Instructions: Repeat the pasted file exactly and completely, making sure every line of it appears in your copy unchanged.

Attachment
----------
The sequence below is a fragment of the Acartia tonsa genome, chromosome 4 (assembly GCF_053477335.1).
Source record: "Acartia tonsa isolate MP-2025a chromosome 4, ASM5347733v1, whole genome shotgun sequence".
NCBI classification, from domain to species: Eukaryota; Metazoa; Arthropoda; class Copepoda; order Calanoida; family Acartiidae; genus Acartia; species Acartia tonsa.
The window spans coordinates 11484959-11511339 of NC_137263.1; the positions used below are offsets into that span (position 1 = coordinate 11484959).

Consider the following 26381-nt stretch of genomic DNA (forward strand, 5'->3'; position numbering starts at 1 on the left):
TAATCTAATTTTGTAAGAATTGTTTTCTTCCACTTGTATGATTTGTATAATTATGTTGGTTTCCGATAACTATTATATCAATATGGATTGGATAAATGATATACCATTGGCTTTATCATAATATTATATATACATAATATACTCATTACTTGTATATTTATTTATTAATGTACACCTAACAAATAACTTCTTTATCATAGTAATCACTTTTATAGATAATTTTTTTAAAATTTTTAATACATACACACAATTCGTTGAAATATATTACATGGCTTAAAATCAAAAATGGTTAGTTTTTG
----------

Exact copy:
The sequence below is a fragment of the Acartia tonsa genome, chromosome 4 (assembly GCF_053477335.1).
Source record: "Acartia tonsa isolate MP-2025a chromosome 4, ASM5347733v1, whole genome shotgun sequence".
NCBI classification, from domain to species: Eukaryota; Metazoa; Arthropoda; class Copepoda; order Calanoida; family Acartiidae; genus Acartia; species Acartia tonsa.
The window spans coordinates 11484959-11511339 of NC_137263.1; the positions used below are offsets into that span (position 1 = coordinate 11484959).

Consider the following 26381-nt stretch of genomic DNA (forward strand, 5'->3'; position numbering starts at 1 on the left):
TAATCTAATTTTGTAAGAATTGTTTTCTTCCACTTGTATGATTTGTATAATTATGTTGGTTTCCGATAACTATTATATCAATATGGATTGGATAAATGATATACCATTGGCTTTATCATAATATTATATATACATAATATACTCATTACTTGTATATTTATTTATTAATGTACACCTAACAAATAACTTCTTTATCATAGTAATCACTTTTATAGATAATTTTTTTAAAATTTTTAATACATACACACAATTCGTTGAAATATATTACATGGCTTAAAATCAAAAATGGTTAGTTTTTG